A new Human Rights Watch report calls for a ban on autonomous "killer robots."
Battlefield drones and robots capable of choosing their targets and firing without any human oversight won't arrive for a few decades, experts say. But a new Human Rights Watch report calls for an international ban on fully autonomous "killer robots" before they ever become a part of military arsenals around the world.
The thousands of drones and robots that the U.S. military already has deployed alongside troops are all controlled remotely by human operators, who can take responsibility if the machines accidentally injure or kill civilians. Fully autonomous robots capable of choosing targets and firing weapons on their own may come online within the next 20 or 30 years, if not sooner.
"Giving machines the power to decide who lives and dies on the battlefield would take technology too far," said Steve Goose, the Arms Division director at Human Rights Watch. "Human control of robotic warfare is essential to minimizing civilian deaths and injuries."
"Fully autonomous weapons" operating without oversight won't have the artificial intelligence, human judgment or empathy necessary to distinguish between armed soldiers and cowering civilians in murky battlefield conditions, Human Rights Watch says. Its joint report with Harvard Law School's International Human Rights Clinic argues robots could never follow rules of international humanitarian law.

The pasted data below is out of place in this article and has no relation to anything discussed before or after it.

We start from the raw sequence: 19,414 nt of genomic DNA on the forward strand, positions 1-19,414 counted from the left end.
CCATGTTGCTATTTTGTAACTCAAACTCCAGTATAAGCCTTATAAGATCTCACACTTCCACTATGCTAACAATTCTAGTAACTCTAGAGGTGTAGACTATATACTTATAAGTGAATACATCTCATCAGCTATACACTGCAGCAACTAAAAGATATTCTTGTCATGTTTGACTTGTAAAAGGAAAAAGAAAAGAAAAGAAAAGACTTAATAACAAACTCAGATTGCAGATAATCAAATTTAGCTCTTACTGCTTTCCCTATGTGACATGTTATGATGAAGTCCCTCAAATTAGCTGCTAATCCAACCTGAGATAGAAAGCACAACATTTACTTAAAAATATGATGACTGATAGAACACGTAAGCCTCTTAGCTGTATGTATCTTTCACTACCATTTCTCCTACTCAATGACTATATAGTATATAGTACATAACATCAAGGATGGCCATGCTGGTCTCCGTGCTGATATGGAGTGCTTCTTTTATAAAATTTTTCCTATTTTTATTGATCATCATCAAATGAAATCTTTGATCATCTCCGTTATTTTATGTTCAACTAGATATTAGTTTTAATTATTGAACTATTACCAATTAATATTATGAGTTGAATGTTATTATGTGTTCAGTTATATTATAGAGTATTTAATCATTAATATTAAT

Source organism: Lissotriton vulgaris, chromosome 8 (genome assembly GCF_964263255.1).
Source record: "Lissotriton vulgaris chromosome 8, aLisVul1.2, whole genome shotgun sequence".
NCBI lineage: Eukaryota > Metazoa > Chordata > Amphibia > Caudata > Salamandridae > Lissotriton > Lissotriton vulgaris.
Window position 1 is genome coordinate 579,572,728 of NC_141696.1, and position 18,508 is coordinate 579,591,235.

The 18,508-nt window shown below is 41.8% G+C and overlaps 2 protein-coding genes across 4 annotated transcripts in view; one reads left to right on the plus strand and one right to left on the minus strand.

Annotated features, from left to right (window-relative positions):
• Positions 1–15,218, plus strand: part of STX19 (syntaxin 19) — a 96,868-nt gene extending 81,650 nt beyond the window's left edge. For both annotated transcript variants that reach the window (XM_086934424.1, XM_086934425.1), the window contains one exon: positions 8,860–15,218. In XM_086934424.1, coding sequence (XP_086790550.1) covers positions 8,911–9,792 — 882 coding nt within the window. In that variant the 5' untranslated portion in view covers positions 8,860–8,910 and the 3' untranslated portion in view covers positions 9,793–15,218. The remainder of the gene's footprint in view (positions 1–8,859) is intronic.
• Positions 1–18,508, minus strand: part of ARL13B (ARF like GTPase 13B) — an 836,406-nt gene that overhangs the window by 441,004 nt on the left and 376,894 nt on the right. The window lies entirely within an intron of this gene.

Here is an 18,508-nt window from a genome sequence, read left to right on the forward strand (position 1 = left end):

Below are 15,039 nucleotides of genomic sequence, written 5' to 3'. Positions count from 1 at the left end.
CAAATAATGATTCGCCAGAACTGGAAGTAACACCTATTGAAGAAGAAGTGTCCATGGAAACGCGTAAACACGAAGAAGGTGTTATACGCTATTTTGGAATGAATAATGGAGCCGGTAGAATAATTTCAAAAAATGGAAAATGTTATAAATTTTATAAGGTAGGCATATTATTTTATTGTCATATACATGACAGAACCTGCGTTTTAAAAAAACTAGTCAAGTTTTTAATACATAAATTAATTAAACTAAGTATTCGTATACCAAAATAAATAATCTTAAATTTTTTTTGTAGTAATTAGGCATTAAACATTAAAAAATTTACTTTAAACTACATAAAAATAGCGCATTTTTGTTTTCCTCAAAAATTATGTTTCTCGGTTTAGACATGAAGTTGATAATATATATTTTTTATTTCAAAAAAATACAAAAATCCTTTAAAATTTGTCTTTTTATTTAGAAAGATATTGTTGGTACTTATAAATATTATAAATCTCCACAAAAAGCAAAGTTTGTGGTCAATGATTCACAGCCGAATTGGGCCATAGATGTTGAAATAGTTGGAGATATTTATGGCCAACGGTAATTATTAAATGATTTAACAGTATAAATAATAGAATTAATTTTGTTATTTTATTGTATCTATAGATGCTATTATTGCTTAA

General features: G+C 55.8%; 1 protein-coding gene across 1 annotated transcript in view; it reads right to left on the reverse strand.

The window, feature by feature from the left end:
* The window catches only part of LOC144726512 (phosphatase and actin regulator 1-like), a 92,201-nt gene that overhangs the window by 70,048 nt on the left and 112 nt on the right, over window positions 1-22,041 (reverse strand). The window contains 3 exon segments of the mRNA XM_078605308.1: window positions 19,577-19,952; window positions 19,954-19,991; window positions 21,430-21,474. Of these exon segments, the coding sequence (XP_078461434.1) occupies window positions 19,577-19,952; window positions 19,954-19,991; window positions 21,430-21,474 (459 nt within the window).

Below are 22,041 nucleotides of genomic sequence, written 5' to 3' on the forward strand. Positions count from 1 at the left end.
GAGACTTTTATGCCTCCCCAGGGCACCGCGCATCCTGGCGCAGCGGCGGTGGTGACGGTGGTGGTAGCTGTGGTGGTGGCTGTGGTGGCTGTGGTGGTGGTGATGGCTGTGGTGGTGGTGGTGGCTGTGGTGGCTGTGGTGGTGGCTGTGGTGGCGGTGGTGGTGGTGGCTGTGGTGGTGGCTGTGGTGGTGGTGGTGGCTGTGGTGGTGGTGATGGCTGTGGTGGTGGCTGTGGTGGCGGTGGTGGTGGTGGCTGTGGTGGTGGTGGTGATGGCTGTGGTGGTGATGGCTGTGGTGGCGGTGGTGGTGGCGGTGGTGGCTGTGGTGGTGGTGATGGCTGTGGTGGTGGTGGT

The report released on Nov. 19 suggests the following to stop the "killer robots" future:
- Ban development, production and use of fully autonomous weapons through an international agreement.
- Adopt national laws to ban the creation and use of fully autonomous weapons.
- Keep watch on technologies and components that could lead to fully autonomous weapons.
- Make a professional code of conduct to oversee research and development of autonomous robotic weapons.
The report also highlights concerns about the possible use of fully autonomous robots by dictators to brutally suppress their civilian populations, and about the easier decision to go to war when leaders aren't worried about troop casualties.
Robots may lack human empathy, but history already has shown that human soldiers are capable of committing the world's worst atrocities despite their supposed humanity. Ronald Arkin, a robotics researcher at Georgia Tech, even has argued that fully autonomous robots could make the battlefield safer: They wouldn't fall prey to the fatigue that can result in misidentifying targets, or to the anger that could lead to sadistic abuse of prisoners and civilians.
The U.S. military spends about $6 billion each year on developing and deploying thousands of drones and robots. Its huge arsenal includes ground robots rolling or walking along under direct human control, Reaper drones that can fly parts of their mission without human control, and robot boats capable of firing missiles.
Automatic defense weapons such as the U.S. Navy's Phalanx turret can fire thousands of rounds at incoming missiles without a human order and with only the barest human supervision. Israel's "Iron Dome" defense detects incoming threats and asks human operators to make a split-second decision on whether to give the command to fire missiles that can intercept enemy rockets and artillery shells.
Both Israel and South Korea also have deployed robot sentry turrets that could, in theory, operate on automatic mode.
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